The digital revolution is affecting almost every industry, but the legal sector has been slow to change. Modernisation of other services affects client expectations of all industries, including the legal sector.
Despite often dealing with complex cases and sensitive information, the industry still needs to evolve. In an age when you can buy your house online, it would be illogical not to be able to deal with a solicitor this way too. More legal firms are now adopting digital approaches, but there are still many more opportunities for the industry.
How have online estate agencies led to the digitisation of legal sector?
The estate agency industry is one whose digital development surprised many people. Buying a home is a ‘real-world’ experience, yet the industry was still disrupted by online agents. With the digitalisation of this service, it was natural for the accompanying paperwork to be modernised.
There are many conveyancing services that deal with all the legal aspects of moving house digitally. MyHomeMove offers an online case management system called eWay. This allows you to monitor changes, make payments and update documents 24/7, online or via an app. You can still call someone, but there is no need to wait for office hours or make a face-to-face appointment as you can make edits whenever it suits you.
Are there wider applications?
It is, of course, not just conveyancing that can be digitised. Services industry-wide could be revolutionised. Axiom are a worldwide company that describe themselves as “tech-enabled” and have changed the way billing in the industry is understood. Rather than bill hour-by-hour, they work by negotiated flat fees.
The reason why they can offer this is that they keep their costs low by being based in cheap locations. Digital businesses do not rely on footfall and can, therefore, reduce their overheads. Axiom offer a range of legal services, focussing on contracts, compliance, corporate transactions and insourcing but would not describe themselves as a law firm.
Why have more legal services not yet digitised?
Despite these success stories, the legal industry is still resisting the digitising of sensitive information. But is it clients that fear their documents existing in the cloud, or is the reluctance coming from inside the legal sector?
After all, the financial industry has had success with online banking, so it seems unusual that those same customers are not willing to virtually sign a document. While it is understandable that any sector that deals with sensitive information may be reluctant to digitise, there are ways to secure data online. Once more firms become comfortable with digital documents, those who insist on a paper-only existence risk being left behind.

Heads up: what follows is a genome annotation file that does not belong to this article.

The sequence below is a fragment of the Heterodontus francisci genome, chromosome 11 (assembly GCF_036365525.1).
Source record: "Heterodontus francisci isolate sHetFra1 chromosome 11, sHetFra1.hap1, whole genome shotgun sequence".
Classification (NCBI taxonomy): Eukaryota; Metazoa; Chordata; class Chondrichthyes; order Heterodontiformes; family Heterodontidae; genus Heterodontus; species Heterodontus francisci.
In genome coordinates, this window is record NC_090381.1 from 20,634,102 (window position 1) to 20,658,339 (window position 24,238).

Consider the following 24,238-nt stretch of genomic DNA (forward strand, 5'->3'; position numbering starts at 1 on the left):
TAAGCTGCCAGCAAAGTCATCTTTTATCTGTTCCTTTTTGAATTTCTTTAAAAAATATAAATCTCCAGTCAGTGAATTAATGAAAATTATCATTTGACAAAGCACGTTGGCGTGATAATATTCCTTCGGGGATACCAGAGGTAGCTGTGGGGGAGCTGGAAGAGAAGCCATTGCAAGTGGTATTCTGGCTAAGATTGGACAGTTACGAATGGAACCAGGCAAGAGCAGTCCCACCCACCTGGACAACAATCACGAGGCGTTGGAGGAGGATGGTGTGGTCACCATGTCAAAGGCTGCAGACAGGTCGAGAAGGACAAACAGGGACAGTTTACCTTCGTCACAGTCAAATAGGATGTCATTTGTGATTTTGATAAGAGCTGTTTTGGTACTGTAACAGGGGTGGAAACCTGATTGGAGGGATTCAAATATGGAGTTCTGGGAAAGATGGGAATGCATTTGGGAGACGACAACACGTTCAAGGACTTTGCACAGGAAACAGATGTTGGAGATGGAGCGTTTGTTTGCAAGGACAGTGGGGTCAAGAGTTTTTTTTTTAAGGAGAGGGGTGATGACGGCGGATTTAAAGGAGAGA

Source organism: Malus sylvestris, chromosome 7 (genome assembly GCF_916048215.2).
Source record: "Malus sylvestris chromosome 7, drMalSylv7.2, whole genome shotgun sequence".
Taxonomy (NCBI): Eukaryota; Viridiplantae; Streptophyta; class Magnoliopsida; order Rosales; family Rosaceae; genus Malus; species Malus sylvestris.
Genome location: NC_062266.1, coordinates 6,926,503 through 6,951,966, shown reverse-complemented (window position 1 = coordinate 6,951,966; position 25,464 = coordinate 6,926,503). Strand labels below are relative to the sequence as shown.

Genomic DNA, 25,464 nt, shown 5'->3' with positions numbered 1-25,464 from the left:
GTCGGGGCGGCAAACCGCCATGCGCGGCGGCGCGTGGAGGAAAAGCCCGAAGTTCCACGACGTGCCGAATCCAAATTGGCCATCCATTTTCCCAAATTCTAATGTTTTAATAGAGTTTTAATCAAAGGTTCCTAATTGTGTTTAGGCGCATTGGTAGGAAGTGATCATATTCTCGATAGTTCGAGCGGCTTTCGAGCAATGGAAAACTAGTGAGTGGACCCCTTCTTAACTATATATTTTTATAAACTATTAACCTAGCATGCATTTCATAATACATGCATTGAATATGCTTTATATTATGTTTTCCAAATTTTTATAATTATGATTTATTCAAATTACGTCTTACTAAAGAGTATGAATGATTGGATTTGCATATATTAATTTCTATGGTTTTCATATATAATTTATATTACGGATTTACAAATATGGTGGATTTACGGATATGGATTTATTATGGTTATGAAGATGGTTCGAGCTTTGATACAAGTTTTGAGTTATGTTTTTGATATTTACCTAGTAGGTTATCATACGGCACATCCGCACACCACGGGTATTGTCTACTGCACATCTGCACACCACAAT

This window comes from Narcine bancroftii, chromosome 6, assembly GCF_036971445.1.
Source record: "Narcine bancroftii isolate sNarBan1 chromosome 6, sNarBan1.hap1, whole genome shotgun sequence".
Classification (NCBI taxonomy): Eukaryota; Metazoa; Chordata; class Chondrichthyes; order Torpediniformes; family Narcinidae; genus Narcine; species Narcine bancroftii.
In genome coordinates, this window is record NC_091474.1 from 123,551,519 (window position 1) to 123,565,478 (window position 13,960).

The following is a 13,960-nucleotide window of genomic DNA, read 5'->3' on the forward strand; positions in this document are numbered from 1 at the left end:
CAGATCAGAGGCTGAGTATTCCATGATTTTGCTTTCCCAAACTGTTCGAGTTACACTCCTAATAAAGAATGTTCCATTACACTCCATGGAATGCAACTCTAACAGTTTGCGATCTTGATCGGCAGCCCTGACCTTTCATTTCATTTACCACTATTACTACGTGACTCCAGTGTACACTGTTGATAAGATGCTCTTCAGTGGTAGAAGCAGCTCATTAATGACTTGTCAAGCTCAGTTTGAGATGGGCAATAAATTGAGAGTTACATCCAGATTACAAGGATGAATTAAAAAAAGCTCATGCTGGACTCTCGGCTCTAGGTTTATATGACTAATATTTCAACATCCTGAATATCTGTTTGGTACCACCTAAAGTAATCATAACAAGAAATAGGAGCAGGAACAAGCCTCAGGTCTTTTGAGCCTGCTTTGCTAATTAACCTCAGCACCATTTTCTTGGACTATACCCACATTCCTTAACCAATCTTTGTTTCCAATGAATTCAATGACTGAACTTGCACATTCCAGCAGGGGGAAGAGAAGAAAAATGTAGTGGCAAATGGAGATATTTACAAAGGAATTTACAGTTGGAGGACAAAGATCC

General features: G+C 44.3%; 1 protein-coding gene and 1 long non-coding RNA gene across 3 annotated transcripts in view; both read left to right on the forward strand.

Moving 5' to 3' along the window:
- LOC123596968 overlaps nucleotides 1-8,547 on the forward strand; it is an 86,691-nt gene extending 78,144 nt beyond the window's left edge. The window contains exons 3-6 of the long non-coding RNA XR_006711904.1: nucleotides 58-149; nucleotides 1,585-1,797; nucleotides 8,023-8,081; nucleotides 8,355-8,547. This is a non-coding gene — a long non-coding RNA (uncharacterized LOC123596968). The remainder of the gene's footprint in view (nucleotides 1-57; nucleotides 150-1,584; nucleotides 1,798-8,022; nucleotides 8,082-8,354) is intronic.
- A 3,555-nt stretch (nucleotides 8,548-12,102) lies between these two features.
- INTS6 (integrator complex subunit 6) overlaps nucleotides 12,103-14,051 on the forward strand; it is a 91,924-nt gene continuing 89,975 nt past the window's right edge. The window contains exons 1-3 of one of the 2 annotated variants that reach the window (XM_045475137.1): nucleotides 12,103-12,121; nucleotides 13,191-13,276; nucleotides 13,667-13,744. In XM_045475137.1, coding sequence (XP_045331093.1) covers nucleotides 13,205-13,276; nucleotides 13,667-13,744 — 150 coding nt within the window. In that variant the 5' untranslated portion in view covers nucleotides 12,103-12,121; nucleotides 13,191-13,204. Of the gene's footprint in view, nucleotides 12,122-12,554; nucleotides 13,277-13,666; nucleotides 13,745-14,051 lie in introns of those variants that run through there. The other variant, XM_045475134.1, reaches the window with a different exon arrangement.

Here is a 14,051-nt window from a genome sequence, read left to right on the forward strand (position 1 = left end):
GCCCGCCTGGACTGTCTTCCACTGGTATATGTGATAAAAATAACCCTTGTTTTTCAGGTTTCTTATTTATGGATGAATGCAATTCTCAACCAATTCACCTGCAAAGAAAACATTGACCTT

However, one early adopter of digitisation did struggle. Clearspire operated for five years as a virtual law firm, allowing lawyers and clients alike to work remotely on documents via a central technology platform. They described themselves as “an alternative to Big Law”, but as Big Law saw the opportunity, Clearspire ceased operating as a stand-alone law firm in 2014 and changed its business model to propose offering a Legal Services Delivery Platform for all law firms.
Several years on and Clearspire’s name has faded, but their technology has been sold. Clearspire’s demise could have been the death of so-called “New law”, but with developments in the years since its closure, the industry is still looking forward to digitising.
Modernisation might be easier for the industry if it expands on existing services rather than replacing demand for ‘traditional’ law services. A wholly ‘virtual’ law firm didn’t survive, but there are many opportunities for firms to use the technology. Clearspire was possibly too much, too soon, but the digital revolution is far from over – this is just the beginning.
What is the future?
Although law practice startups infrequently occur (possibly due to the qualifications needed), legal technology startups are set to disrupt the market.
Nextlaw Labs, for example, hopes to develop and deploy new technologies to drag the legal sector forward. With global law firm Dentons as their lead support and investor, Nextlaw has got the means to be successful.
The legal sector may have lasted with its existing methods unchanged for years but it’s time for the industry’s senior management to accept that change is on its way, before it is forced on them from the outside.